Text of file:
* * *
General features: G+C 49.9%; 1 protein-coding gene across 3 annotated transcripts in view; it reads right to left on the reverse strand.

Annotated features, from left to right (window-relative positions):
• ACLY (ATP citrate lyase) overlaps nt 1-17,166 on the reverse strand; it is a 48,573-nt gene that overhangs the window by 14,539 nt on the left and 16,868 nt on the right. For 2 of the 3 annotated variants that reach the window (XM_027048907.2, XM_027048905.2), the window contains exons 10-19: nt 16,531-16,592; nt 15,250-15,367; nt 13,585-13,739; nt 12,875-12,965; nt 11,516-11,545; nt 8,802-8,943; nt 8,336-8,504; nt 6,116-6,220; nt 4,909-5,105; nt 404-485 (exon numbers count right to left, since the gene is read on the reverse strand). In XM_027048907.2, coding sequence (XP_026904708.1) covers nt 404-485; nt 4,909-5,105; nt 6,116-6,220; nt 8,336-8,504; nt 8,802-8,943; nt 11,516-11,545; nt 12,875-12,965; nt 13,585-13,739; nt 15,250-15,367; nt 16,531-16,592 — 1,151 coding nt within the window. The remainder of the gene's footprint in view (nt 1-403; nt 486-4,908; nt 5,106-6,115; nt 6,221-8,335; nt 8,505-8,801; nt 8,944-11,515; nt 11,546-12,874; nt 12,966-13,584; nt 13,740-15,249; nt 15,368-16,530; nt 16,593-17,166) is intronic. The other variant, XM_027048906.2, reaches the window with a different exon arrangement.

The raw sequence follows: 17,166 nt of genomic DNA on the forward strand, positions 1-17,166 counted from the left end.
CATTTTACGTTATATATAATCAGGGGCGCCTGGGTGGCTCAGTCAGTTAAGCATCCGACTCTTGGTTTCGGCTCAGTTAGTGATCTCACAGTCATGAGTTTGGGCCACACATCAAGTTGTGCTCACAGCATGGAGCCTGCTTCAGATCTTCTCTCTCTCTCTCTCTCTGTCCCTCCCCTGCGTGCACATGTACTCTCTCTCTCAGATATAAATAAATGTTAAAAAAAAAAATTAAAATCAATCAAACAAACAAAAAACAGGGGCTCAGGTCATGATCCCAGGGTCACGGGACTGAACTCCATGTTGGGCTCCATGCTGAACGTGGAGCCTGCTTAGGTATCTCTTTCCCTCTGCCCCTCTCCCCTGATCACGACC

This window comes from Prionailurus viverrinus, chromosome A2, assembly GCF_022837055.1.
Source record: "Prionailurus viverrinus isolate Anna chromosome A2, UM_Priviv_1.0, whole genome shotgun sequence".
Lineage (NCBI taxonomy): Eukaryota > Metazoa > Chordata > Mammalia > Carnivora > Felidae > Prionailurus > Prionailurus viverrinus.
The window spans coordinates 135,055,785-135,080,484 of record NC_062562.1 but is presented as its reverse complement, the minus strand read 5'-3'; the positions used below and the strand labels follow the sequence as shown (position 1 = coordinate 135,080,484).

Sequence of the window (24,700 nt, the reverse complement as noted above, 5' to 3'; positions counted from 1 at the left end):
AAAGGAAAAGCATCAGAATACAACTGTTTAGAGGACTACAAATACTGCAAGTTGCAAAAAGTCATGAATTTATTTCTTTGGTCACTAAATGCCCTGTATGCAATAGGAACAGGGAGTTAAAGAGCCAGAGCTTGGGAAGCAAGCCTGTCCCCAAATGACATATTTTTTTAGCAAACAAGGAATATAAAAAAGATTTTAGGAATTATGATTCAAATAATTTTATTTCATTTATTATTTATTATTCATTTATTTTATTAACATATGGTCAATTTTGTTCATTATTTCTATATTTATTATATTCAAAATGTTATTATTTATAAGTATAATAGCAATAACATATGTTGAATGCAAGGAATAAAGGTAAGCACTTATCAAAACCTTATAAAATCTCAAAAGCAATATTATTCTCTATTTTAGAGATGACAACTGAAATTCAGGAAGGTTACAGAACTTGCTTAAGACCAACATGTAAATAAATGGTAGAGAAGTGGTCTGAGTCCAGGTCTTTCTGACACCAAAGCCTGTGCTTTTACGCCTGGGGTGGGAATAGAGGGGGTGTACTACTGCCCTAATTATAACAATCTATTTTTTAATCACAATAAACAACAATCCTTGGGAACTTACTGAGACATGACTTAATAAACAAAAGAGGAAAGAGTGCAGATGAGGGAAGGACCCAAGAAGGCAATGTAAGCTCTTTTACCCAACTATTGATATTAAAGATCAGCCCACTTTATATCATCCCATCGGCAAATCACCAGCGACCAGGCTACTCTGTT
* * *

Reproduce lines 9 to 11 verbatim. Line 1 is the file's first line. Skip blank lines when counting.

The window spans coordinates 135,055,785-135,080,484 of record NC_062562.1 but is presented as its reverse complement, the minus strand read 5'-3'; the positions used below and the strand labels follow the sequence as shown (position 1 = coordinate 135,080,484).

Sequence of the window (24,700 nt, the reverse complement as noted above, 5' to 3'; positions counted from 1 at the left end):
AAAGGAAAAGCATCAGAATACAACTGTTTAGAGGACTACAAATACTGCAAGTTGCAAAAAGTCATGAATTTATTTCTTTGGTCACTAAATGCCCTGTATGCAATAGGAACAGGGAGTTAAAGAGCCAGAGCTTGGGAAGCAAGCCTGTCCCCAAATGACATATTTTTTTAGCAAACAAGGAATATAAAAAAGATTTTAGGAATTATGATTCAAATAATTTTATTTCATTTATTATTTATTATTCATTTATTTTATTAACATATGGTCAATTTTGTTCATTATTTCTATATTTATTATATTCAAAATGTTATTATTTATAAGTATAATAGCAATAACATATGTTGAATGCAAGGAATAAAGGTAAGCACTTATCAAAACCTTATAAAATCTCAAAAGCAATATTATTCTCTATTTTAGAGATGACAACTGAAATTCAGGAAGGTTACAGAACTTGCTTAAGACCAACATGTAAATAAATGGTAGAGAAGTGGTCTGAGTCCAGGTCTTTCTGACACCAAAGCCTGTGCTTTTACGCCTGGGGTGGGAATAGAGGGGGTGTACTACTGCCCTAATTATAACAATCTATTTTTTAATCACAATAAACAACAATCCTTGGGAACTTACTGAGACATGACTTAATAAACAAAAGAGGAAAGAGTGCAGATGAGGGAAGGACCCAAGAAGGCAATGTAAGCTCTTTTACCCAACTATTGATATTAAAGATCAGCCCACTTTATATCATCCCATCGGCAAATCACCAGCGACCAGGCTACTCTGTT